Thursday, 20 January 2011

Eraserhead (1977)

Fig. 1
The film poster's tagline proclaims, "Be warned: The nightmare has not gone away...", and watching the movie Eraserhead feels a lot like being in a nightmare; things that make no objective sense none the less seem to belong, and you never know quite what will happen next.
Set against a background of decayed industrial wasteland, filled with run down factories and strange hissing pipes, Henry (Jack Nance) wanders through his everyday routine with a fastidiousness that borders upon the obsessive-compulsive.  His peaceful life is broken by the discovery that his ex-girlfriend Mary X (Charlotte Stewart) has had his baby.  After getting married and moving in together, Mary is driven out by the crying of the child leaving Henry to care for it alone.
However, this skeletal plot outline doesn't begin to convey the strangeness that is conjoured up by director David Lynch.  This begins with the character of Henry, with his conservative clothes and careful mannerisms contrasting with a shock of hair that suggests that he has just recieved a powerful electric shock.  As the film4 review notes, "Henry is immediately recognisable as a freakish misfit, his very appearance and physical stiffness embodying the discomfort that the film inspires in its audience - and yet Nance's performance is a masterclass in tragicomic understatement, all minutely nuanced gestures and Tati-esque humanity." (Film4)
There are plenty of signs of director David Lynch's fascination with "body horror", in particular the grotesque mutant baby that spends most of the film tightly wrapped in bandages with only it's head and neck exposed.  Alongside this is the strange "lady of the radiator" who sings and dances on a tiny stage, stamping on slimpy giant spermatazoa as she does so.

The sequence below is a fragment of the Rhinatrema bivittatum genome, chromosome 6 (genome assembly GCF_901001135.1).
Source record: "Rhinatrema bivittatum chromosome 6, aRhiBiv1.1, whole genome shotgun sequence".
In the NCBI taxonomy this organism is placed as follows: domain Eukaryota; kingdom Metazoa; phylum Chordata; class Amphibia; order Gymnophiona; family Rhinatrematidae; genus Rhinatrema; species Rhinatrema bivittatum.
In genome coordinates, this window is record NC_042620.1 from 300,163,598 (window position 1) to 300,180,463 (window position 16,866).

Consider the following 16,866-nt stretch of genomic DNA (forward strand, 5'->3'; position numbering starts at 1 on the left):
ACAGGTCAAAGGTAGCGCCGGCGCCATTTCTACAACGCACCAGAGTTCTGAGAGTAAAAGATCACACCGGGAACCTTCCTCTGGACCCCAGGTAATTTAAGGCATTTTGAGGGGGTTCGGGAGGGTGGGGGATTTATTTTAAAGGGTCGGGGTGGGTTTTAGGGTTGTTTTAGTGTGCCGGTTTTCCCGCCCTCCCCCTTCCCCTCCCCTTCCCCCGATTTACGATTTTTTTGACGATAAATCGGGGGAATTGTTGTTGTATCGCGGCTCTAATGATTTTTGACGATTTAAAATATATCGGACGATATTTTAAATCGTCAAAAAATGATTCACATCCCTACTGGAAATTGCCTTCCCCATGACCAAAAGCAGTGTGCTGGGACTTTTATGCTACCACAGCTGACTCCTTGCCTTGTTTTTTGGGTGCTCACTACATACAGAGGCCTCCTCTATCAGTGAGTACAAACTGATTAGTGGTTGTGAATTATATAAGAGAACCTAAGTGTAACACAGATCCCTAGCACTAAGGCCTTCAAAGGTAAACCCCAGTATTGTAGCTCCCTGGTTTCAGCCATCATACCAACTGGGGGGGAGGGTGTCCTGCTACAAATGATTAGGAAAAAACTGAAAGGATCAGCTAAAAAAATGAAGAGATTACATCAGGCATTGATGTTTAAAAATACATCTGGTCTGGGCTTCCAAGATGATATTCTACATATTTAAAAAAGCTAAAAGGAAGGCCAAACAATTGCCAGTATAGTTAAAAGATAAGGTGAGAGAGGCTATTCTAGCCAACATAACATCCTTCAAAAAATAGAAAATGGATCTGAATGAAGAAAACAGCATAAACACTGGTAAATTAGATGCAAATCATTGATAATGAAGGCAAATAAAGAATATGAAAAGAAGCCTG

Fig. 2
In some ways, the film seems to contain more imagery than the audience can comfortably process; from the curious lunch scene where Mary X's Mother acts out an orgasm while the tiny "chicken" on the plate wriggles it's legs and spews a dark liquid over the plate, to the curious tree in a pile of dirt on top of Henry's bedside chest of draws.  As Almar Haflidason states, "This is a film so consumed with surreal imagery that there are almost limitless possibilities to read personal theories into it." (Haflidason, 2001).
The other thing to note about this film is the fact that the "story" (such as it is) is not resolved; the film ends suddenly leaving the audience unsure of what has just happened - in this respect the film is very similar to a nightmare which can only end with a sudden awakening and return to the "real" world.
It is arguable that this movie is more of an example of film as an art form, rather than mere commercial entertainment.  It is certainly hard to concieve of another medium that could convey the same mixture of deep seated discomfort and alienation; the overall effect of the bizzare imagery and the unearthly "music concrete" soundtrack is greater than the sum of any of its parts.  As Tom Huddlestone put it, "Watching ‘Eraserhead’ today, what emerges is the sheer, immersive clarity of David Lynch’s vision, the sense of a world unlike our own and yet inextricably bound to it" (Huddlestone, 1986)

List of Illustrations
Figure 1.   American Film Institute (Org) (1977) Eraserhead Theatrical Poster [Digital Image] At: (Accessed on 20/01/2011)

Figure 2.   American Film Institute (Org) (1977) Eraserhead [Film Still] At: (Accessed on 20/01/2011)

Film4 Staff Eraserhead In: [Online] At: (Accessed on 20/01/2011)

Haflidason, Almar (2001) Eraserhead [Online] At: (Accessed on 20/01/2011)

Huddlestone, Tom (1986) Eraserhead In: TimeOutLondon [Online] At: (Accessed on 20/01/2011)

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